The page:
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May 18, 2009 | by  | in Film |
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2009 Human Rights Film Festival

Putting Homelessness into Focus
Directed by Charlie Bleakley
New Zealand (2008)

This 20-minute documentary film was a part of the Human Rights Film Festival 2009, and does exactly as the title suggests—putting the situation of homeless people in New Zealand under the camera focus.

When someone talks about homelessness in Wellington, most would immediately think of the iconic homeless figure Blanket Man, who is a familiar sight on the streets of the city. Indeed, the film opens with a shot of Blanket Man himself, sitting on Courtenay Place. This highlights the fact that while homelessness in New Zealand appears to affect a selected well-known group, the reality is that homelessness is far more prevalent within our own local streets than what most people realise. Homelessness is the majority of the time a hidden problem that affects thousands.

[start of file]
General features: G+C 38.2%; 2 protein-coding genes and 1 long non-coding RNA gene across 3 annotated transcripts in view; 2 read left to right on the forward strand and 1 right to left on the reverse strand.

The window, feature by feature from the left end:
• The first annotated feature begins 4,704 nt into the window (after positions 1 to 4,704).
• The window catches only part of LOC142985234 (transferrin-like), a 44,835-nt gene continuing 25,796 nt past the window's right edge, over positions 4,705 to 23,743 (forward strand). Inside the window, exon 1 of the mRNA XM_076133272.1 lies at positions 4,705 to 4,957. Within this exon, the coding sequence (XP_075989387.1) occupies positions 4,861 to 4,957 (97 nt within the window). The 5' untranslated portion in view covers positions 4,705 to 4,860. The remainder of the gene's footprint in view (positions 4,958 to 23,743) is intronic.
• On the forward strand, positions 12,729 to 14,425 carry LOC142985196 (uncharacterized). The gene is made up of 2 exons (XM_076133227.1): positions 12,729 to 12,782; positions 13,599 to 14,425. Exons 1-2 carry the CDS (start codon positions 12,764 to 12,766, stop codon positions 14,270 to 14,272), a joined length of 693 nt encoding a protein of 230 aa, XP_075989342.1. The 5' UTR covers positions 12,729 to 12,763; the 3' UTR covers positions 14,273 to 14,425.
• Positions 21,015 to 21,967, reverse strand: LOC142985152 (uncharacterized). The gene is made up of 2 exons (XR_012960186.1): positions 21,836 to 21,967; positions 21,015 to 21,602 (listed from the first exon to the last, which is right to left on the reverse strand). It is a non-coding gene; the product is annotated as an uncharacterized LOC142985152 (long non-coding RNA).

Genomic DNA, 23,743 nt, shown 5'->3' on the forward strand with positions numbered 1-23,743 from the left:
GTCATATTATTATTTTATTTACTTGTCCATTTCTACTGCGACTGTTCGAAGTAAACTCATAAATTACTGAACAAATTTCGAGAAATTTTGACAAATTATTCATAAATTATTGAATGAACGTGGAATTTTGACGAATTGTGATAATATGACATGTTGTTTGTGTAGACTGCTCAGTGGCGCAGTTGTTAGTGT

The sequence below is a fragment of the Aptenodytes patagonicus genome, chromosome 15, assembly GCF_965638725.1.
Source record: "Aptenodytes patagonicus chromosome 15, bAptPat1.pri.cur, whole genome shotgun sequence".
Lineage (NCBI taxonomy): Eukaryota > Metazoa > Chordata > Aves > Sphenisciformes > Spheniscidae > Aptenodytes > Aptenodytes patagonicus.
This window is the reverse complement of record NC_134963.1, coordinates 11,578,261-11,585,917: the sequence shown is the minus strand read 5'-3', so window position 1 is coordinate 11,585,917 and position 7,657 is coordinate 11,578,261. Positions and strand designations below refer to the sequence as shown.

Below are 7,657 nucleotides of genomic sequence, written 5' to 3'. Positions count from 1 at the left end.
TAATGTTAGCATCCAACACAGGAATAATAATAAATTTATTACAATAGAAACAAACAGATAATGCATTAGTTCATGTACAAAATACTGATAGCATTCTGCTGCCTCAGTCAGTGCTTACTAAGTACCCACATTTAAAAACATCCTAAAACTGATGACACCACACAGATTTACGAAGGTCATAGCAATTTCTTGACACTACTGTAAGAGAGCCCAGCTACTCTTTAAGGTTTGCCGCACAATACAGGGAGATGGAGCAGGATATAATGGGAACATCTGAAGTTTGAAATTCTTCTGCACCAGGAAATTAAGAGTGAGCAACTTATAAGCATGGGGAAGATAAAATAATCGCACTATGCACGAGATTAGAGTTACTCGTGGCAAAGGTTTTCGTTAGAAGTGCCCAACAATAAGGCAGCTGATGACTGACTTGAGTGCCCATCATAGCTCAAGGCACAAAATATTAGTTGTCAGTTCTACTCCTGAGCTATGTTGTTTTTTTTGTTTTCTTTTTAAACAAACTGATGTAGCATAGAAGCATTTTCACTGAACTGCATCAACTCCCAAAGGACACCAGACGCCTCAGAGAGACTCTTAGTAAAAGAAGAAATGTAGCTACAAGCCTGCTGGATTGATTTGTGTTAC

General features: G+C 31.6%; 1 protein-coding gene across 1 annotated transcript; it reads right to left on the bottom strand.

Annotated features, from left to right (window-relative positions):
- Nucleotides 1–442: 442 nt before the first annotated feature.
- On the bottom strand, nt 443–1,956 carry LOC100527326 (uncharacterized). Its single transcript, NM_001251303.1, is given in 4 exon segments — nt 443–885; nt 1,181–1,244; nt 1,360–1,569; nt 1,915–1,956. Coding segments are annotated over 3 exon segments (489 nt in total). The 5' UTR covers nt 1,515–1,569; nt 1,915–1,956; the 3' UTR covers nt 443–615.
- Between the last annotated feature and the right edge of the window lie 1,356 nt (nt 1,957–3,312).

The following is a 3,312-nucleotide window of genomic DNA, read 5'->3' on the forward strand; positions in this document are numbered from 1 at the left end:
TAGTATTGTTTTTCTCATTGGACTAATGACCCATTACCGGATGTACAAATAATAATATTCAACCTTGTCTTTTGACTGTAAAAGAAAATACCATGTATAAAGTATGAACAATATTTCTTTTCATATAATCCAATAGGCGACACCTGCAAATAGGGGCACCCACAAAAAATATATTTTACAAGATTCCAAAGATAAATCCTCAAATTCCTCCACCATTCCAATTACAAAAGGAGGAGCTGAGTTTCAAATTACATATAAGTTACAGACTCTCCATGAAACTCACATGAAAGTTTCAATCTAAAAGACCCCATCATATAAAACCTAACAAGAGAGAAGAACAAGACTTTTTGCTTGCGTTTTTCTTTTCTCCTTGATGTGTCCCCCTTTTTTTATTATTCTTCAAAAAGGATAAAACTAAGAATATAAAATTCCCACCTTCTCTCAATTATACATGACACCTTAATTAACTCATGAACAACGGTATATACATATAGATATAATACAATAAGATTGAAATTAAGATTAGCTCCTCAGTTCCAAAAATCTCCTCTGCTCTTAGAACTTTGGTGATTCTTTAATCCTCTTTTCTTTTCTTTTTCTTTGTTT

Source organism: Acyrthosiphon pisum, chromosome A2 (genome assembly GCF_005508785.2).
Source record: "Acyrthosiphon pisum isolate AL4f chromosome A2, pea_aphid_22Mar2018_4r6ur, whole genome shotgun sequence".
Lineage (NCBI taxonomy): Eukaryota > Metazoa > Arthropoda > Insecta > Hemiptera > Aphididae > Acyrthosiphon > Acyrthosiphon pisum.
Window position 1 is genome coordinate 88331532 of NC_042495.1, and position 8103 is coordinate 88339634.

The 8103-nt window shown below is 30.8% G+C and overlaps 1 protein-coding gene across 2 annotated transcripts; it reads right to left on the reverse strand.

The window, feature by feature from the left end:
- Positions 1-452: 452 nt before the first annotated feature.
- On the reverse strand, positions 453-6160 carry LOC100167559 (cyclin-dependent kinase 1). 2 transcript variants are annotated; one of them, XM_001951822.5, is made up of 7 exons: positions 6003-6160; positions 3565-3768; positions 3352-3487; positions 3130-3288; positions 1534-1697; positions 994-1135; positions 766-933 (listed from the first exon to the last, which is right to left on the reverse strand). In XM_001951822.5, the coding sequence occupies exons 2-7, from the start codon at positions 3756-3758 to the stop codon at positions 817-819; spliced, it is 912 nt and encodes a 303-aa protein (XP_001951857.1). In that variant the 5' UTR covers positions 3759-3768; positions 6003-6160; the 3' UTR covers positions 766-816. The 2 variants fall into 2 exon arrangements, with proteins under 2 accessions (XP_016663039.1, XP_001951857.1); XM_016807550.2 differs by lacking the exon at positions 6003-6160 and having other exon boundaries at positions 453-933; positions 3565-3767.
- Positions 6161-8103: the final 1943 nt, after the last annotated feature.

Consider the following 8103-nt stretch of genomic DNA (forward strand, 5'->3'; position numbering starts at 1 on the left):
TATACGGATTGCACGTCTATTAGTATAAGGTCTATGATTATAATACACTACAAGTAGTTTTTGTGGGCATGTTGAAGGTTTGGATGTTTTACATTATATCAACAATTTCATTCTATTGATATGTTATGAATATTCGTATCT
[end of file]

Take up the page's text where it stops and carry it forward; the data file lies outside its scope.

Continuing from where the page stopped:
Putting Homelessness into Focus
seeks out those who work with the homeless, research homelessness and those who have experienced homelessness, in order to highlight this oft-ignored problem. The film also explores the different situations that lead people into homeless situations.

The documentary raises the issue of shelter being a basic human right. The film candidly interviews people who have experienced being without a home, and at times includes some poignant moments. One person interviewed is Graham Anderson, who had been homeless for 25 years in Wellington, who says “If you’re a human being, you should be counted,” a point the film reiterates often to emphasise the human rights violation that is occurring every day in this city.